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Journal of Cancer Epidemiology
Volume 2014 (2014), Article ID 315378, 6 pages
Research Article

Epidemic of Non-Hodgkin Lymphoma in New Zealand Remains Unexplained

Hugh Adam Cancer Epidemiology Unit, Department of Preventive and Social Medicine, Dunedin School of Medicine, University of Otago, P.O. Box 56, Dunedin 9054, New Zealand

Received 3 July 2013; Accepted 26 February 2014; Published 1 April 2014

Academic Editor: Wei Zheng

Copyright © 2014 Brian Cox et al. This is an open access article distributed under the Creative Commons Attribution License, which permits unrestricted use, distribution, and reproduction in any medium, provided the original work is properly cited.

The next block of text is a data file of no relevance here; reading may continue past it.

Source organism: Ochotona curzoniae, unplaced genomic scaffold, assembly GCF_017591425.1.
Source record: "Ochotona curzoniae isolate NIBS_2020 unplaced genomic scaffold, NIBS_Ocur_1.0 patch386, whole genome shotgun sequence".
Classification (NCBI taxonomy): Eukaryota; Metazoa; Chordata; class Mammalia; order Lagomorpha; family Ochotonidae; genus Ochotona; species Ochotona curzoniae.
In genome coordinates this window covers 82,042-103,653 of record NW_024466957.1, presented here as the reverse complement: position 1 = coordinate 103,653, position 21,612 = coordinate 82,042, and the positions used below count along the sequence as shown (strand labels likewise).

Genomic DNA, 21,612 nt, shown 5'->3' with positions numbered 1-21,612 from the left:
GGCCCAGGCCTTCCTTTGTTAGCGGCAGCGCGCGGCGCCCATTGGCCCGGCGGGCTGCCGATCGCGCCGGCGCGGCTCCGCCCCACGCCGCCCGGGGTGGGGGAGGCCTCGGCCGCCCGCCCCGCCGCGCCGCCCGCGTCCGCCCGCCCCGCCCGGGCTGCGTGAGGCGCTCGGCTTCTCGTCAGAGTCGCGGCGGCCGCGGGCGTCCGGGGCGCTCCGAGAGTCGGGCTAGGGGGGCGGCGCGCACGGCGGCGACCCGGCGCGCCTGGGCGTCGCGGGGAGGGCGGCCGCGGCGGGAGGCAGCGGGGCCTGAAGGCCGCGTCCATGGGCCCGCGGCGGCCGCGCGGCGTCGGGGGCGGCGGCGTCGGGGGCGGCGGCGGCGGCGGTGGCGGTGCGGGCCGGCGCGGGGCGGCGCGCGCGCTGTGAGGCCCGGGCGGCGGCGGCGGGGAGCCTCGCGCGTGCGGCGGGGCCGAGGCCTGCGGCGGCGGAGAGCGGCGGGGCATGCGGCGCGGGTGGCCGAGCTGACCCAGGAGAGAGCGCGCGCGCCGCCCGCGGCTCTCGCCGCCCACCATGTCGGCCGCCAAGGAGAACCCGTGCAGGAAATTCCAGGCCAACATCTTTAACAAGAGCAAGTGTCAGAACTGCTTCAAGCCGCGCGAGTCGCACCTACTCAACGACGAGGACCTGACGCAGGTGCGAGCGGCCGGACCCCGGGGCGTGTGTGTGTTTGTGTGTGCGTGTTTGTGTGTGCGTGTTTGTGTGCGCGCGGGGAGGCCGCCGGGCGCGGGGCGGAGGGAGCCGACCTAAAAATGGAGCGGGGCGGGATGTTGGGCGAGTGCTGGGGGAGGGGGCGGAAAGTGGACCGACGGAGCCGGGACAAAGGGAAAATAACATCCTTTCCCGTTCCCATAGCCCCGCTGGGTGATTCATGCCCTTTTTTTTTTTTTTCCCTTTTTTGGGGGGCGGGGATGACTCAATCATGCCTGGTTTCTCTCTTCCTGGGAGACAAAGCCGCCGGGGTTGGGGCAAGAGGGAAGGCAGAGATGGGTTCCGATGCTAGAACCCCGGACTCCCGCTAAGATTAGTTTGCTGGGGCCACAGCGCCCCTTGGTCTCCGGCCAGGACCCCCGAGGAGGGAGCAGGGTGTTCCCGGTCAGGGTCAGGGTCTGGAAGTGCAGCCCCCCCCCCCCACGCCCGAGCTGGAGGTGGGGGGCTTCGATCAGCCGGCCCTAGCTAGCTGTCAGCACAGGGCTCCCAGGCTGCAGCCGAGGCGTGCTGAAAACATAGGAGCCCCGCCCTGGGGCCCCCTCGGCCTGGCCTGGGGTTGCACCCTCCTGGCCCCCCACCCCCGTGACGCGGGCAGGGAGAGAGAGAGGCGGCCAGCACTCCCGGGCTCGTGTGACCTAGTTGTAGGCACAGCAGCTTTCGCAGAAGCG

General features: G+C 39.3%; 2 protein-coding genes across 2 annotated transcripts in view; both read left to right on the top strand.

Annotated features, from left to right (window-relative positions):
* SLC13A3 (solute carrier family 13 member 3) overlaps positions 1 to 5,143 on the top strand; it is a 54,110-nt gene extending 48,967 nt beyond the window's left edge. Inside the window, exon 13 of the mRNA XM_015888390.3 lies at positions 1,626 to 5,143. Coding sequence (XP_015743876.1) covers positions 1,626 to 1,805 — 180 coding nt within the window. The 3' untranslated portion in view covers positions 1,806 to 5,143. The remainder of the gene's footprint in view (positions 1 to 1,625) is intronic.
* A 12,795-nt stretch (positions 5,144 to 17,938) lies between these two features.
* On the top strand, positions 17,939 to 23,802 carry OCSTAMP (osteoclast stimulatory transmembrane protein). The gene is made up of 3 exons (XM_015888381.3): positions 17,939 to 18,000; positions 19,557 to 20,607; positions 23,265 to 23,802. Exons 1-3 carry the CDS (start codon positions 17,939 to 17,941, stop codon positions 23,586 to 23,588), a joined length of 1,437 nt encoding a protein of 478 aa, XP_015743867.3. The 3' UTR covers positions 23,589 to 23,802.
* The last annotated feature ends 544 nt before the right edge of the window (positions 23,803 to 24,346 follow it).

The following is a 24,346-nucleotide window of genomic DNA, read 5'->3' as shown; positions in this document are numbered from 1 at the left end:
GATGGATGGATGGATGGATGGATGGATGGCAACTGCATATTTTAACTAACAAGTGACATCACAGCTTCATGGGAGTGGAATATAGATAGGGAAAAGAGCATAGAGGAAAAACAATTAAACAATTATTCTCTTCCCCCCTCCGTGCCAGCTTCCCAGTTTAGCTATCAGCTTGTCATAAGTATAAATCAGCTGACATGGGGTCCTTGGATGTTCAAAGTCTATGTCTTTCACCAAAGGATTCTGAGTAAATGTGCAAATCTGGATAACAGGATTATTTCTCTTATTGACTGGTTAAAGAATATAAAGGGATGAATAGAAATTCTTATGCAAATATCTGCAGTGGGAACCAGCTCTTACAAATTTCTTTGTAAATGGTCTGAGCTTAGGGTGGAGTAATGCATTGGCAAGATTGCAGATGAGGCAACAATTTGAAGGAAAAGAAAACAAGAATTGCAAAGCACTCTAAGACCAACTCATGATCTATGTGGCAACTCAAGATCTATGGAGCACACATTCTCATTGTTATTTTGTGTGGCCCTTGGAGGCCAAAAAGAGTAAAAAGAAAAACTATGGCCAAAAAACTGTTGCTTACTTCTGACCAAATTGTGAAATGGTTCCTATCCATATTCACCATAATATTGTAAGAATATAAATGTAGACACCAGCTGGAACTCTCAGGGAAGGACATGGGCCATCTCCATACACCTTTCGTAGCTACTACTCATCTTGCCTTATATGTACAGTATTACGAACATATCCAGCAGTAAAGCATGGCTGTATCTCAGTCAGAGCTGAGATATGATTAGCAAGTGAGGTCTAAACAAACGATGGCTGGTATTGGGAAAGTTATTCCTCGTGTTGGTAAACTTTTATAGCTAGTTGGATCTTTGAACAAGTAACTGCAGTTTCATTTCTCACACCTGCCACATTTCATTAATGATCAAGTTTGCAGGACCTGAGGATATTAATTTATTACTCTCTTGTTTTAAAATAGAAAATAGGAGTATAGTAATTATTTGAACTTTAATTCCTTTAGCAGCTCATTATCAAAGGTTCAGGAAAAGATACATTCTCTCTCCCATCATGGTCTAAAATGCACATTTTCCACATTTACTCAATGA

Background. Non-Hodgkin lymphoma (NHL) incidence rates have increased considerably in New Zealand. Methods. Incidence and mortality rates for NHL from 1981 to 2010 were calculated. Trends in age-specific rates were analysed and age-period-cohort models fitted to explore generation-specific changes in incidence and mortality. Results. NHL incidence increased by 67% for men and 74% for women between the 1981–1985 and 2006–2010 time periods in New Zealand. For women born about 1936 and men born about 1946, NHL incidence and mortality have diverged suggesting an improved prognosis for recent generations. Conclusion. The strong generation effects suggest that an exposure before 25 years of age is of major importance in determining the lifetime risk of NHL in New Zealand. NHL incidence rates in New Zealand will continue to increase in the future and probably more in females than males, as generations with increased risk age. Current hypotheses for the cause of NHL do not explain the trends observed. A decline in the prevalence of a protective factor may have also contributed to these trends. Examination of trends for subtypes of NHL and innovative testable hypotheses that may explain these trends are needed.